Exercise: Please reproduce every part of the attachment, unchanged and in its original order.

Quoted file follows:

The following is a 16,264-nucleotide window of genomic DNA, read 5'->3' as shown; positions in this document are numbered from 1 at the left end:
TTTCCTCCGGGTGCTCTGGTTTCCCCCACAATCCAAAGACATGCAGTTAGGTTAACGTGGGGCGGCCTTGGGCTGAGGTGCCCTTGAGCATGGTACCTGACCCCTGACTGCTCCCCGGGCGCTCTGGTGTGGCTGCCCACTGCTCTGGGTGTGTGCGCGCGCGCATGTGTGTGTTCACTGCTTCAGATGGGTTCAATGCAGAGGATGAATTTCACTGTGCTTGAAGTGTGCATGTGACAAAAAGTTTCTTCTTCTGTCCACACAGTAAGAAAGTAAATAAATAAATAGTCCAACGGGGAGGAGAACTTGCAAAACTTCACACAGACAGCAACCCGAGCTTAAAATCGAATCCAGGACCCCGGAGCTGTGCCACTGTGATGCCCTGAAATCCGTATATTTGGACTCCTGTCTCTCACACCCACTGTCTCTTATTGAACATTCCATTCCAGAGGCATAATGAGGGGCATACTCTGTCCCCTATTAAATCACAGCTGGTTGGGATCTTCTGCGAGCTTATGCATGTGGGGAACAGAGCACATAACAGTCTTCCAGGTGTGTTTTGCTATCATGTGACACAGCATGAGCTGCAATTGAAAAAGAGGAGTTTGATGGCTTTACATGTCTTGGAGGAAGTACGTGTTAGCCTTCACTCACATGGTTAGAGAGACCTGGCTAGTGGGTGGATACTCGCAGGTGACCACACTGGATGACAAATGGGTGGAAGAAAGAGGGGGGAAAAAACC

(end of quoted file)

The following is a 16,264-nucleotide window of genomic DNA, read 5'->3' as shown; positions in this document are numbered from 1 at the left end:
TTTCCTCCGGGTGCTCTGGTTTCCCCCACAATCCAAAGACATGCAGTTAGGTTAACGTGGGGCGGCCTTGGGCTGAGGTGCCCTTGAGCATGGTACCTGACCCCTGACTGCTCCCCGGGCGCTCTGGTGTGGCTGCCCACTGCTCTGGGTGTGTGCGCGCGCGCATGTGTGTGTTCACTGCTTCAGATGGGTTCAATGCAGAGGATGAATTTCACTGTGCTTGAAGTGTGCATGTGACAAAAAGTTTCTTCTTCTGTCCACACAGTAAGAAAGTAAATAAATAAATAGTCCAACGGGGAGGAGAACTTGCAAAACTTCACACAGACAGCAACCCGAGCTTAAAATCGAATCCAGGACCCCGGAGCTGTGCCACTGTGATGCCCTGAAATCCGTATATTTGGACTCCTGTCTCTCACACCCACTGTCTCTTATTGAACATTCCATTCCAGAGGCATAATGAGGGGCATACTCTGTCCCCTATTAAATCACAGCTGGTTGGGATCTTCTGCGAGCTTATGCATGTGGGGAACAGAGCACATAACAGTCTTCCAGGTGTGTTTTGCTATCATGTGACACAGCATGAGCTGCAATTGAAAAAGAGGAGTTTGATGGCTTTACATGTCTTGGAGGAAGTACGTGTTAGCCTTCACTCACATGGTTAGAGAGACCTGGCTAGTGGGTGGATACTCGCAGGTGACCACACTGGATGACAAATGGGTGGAAGAAAGAGGGGGGAAAAAACC